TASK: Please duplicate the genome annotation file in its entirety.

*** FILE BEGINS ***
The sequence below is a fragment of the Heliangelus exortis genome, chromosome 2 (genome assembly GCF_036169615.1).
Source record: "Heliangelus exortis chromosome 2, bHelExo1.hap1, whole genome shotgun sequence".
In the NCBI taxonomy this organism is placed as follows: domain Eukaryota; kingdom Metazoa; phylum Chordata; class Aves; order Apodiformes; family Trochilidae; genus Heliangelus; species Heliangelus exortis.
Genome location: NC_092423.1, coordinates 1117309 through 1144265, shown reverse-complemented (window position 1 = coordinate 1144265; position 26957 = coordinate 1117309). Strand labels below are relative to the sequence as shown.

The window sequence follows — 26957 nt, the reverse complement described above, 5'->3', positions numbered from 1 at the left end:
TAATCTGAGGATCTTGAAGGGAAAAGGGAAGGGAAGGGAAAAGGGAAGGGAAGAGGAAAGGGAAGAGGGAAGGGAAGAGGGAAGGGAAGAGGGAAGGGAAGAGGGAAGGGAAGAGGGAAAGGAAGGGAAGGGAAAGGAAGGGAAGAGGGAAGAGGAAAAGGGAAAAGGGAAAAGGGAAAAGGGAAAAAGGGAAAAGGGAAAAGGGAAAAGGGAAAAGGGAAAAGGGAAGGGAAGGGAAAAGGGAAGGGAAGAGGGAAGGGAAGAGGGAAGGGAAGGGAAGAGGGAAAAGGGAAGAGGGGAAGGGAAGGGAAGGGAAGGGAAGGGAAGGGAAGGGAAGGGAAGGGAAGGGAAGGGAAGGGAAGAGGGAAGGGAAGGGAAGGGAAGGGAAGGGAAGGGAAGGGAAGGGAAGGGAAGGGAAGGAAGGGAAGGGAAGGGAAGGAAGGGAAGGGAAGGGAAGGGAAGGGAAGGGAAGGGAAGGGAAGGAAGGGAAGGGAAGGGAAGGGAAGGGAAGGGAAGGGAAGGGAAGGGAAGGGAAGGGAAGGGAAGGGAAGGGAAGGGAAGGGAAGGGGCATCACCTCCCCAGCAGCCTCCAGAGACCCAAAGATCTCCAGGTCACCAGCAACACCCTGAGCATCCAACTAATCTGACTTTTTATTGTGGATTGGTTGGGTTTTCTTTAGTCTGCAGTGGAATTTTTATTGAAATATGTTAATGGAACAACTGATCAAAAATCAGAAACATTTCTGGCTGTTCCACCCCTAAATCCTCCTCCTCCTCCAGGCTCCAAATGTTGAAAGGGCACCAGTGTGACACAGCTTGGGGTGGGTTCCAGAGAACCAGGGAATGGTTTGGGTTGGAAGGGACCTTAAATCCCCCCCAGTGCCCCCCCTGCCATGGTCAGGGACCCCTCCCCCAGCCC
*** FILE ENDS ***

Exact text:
The sequence below is a fragment of the Heliangelus exortis genome, chromosome 2 (genome assembly GCF_036169615.1).
Source record: "Heliangelus exortis chromosome 2, bHelExo1.hap1, whole genome shotgun sequence".
In the NCBI taxonomy this organism is placed as follows: domain Eukaryota; kingdom Metazoa; phylum Chordata; class Aves; order Apodiformes; family Trochilidae; genus Heliangelus; species Heliangelus exortis.
Genome location: NC_092423.1, coordinates 1117309 through 1144265, shown reverse-complemented (window position 1 = coordinate 1144265; position 26957 = coordinate 1117309). Strand labels below are relative to the sequence as shown.

The window sequence follows — 26957 nt, the reverse complement described above, 5'->3', positions numbered from 1 at the left end:
TAATCTGAGGATCTTGAAGGGAAAAGGGAAGGGAAGGGAAAAGGGAAGGGAAGAGGAAAGGGAAGAGGGAAGGGAAGAGGGAAGGGAAGAGGGAAGGGAAGAGGGAAGGGAAGAGGGAAAGGAAGGGAAGGGAAAGGAAGGGAAGAGGGAAGAGGAAAAGGGAAAAGGGAAAAGGGAAAAGGGAAAAAGGGAAAAGGGAAAAGGGAAAAGGGAAAAGGGAAAAGGGAAGGGAAGGGAAAAGGGAAGGGAAGAGGGAAGGGAAGAGGGAAGGGAAGGGAAGAGGGAAAAGGGAAGAGGGGAAGGGAAGGGAAGGGAAGGGAAGGGAAGGGAAGGGAAGGGAAGGGAAGGGAAGGGAAGGGAAGAGGGAAGGGAAGGGAAGGGAAGGGAAGGGAAGGGAAGGGAAGGGAAGGGAAGGGAAGGAAGGGAAGGGAAGGGAAGGAAGGGAAGGGAAGGGAAGGGAAGGGAAGGGAAGGGAAGGGAAGGAAGGGAAGGGAAGGGAAGGGAAGGGAAGGGAAGGGAAGGGAAGGGAAGGGAAGGGAAGGGAAGGGAAGGGAAGGGAAGGGAAGGGGCATCACCTCCCCAGCAGCCTCCAGAGACCCAAAGATCTCCAGGTCACCAGCAACACCCTGAGCATCCAACTAATCTGACTTTTTATTGTGGATTGGTTGGGTTTTCTTTAGTCTGCAGTGGAATTTTTATTGAAATATGTTAATGGAACAACTGATCAAAAATCAGAAACATTTCTGGCTGTTCCACCCCTAAATCCTCCTCCTCCTCCAGGCTCCAAATGTTGAAAGGGCACCAGTGTGACACAGCTTGGGGTGGGTTCCAGAGAACCAGGGAATGGTTTGGGTTGGAAGGGACCTTAAATCCCCCCCAGTGCCCCCCCTGCCATGGTCAGGGACCCCTCCCCCAGCCC